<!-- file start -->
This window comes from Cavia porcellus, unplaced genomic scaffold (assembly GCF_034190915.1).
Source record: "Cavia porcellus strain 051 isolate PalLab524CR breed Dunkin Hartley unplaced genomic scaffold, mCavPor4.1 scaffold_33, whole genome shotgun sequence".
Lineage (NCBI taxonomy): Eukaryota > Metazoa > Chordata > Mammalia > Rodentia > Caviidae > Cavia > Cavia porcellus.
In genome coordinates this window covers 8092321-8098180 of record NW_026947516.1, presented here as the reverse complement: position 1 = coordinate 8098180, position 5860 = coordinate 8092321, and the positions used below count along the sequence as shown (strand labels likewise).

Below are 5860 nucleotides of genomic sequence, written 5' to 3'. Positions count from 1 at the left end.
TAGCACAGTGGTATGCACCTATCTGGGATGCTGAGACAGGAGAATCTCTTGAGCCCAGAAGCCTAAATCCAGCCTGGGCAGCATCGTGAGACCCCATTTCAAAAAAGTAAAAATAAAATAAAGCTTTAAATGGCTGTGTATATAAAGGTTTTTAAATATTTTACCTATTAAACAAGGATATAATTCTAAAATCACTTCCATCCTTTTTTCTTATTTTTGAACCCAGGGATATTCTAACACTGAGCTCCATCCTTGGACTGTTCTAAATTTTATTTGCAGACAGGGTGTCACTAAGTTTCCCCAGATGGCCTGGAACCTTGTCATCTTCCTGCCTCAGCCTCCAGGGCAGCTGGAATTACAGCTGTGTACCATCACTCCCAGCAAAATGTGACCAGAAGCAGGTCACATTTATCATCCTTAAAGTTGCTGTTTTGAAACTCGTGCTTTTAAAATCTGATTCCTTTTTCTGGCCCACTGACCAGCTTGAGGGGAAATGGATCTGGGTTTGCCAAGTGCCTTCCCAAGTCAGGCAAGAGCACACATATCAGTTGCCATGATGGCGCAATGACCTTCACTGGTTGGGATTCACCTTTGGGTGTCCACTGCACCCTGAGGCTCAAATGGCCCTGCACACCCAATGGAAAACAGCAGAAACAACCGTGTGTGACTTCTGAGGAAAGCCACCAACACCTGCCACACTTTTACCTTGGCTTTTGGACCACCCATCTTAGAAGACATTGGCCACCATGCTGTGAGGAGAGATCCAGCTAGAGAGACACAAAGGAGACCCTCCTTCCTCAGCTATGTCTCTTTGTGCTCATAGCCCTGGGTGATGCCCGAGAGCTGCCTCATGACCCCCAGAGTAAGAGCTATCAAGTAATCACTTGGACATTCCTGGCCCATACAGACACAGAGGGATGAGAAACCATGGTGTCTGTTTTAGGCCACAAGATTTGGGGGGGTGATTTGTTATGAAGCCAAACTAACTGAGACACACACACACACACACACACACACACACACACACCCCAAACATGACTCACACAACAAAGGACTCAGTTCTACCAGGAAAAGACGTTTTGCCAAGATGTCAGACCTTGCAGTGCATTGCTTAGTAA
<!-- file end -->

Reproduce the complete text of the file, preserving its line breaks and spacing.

This window comes from Cavia porcellus, unplaced genomic scaffold (assembly GCF_034190915.1).
Source record: "Cavia porcellus strain 051 isolate PalLab524CR breed Dunkin Hartley unplaced genomic scaffold, mCavPor4.1 scaffold_33, whole genome shotgun sequence".
Lineage (NCBI taxonomy): Eukaryota > Metazoa > Chordata > Mammalia > Rodentia > Caviidae > Cavia > Cavia porcellus.
In genome coordinates this window covers 8092321-8098180 of record NW_026947516.1, presented here as the reverse complement: position 1 = coordinate 8098180, position 5860 = coordinate 8092321, and the positions used below count along the sequence as shown (strand labels likewise).

Below are 5860 nucleotides of genomic sequence, written 5' to 3'. Positions count from 1 at the left end.
TAGCACAGTGGTATGCACCTATCTGGGATGCTGAGACAGGAGAATCTCTTGAGCCCAGAAGCCTAAATCCAGCCTGGGCAGCATCGTGAGACCCCATTTCAAAAAAGTAAAAATAAAATAAAGCTTTAAATGGCTGTGTATATAAAGGTTTTTAAATATTTTACCTATTAAACAAGGATATAATTCTAAAATCACTTCCATCCTTTTTTCTTATTTTTGAACCCAGGGATATTCTAACACTGAGCTCCATCCTTGGACTGTTCTAAATTTTATTTGCAGACAGGGTGTCACTAAGTTTCCCCAGATGGCCTGGAACCTTGTCATCTTCCTGCCTCAGCCTCCAGGGCAGCTGGAATTACAGCTGTGTACCATCACTCCCAGCAAAATGTGACCAGAAGCAGGTCACATTTATCATCCTTAAAGTTGCTGTTTTGAAACTCGTGCTTTTAAAATCTGATTCCTTTTTCTGGCCCACTGACCAGCTTGAGGGGAAATGGATCTGGGTTTGCCAAGTGCCTTCCCAAGTCAGGCAAGAGCACACATATCAGTTGCCATGATGGCGCAATGACCTTCACTGGTTGGGATTCACCTTTGGGTGTCCACTGCACCCTGAGGCTCAAATGGCCCTGCACACCCAATGGAAAACAGCAGAAACAACCGTGTGTGACTTCTGAGGAAAGCCACCAACACCTGCCACACTTTTACCTTGGCTTTTGGACCACCCATCTTAGAAGACATTGGCCACCATGCTGTGAGGAGAGATCCAGCTAGAGAGACACAAAGGAGACCCTCCTTCCTCAGCTATGTCTCTTTGTGCTCATAGCCCTGGGTGATGCCCGAGAGCTGCCTCATGACCCCCAGAGTAAGAGCTATCAAGTAATCACTTGGACATTCCTGGCCCATACAGACACAGAGGGATGAGAAACCATGGTGTCTGTTTTAGGCCACAAGATTTGGGGGGGTGATTTGTTATGAAGCCAAACTAACTGAGACACACACACACACACACACACACACACACACACACCCCAAACATGACTCACACAACAAAGGACTCAGTTCTACCAGGAAAAGACGTTTTGCCAAGATGTCAGACCTTGCAGTGCATTGCTTAGTAA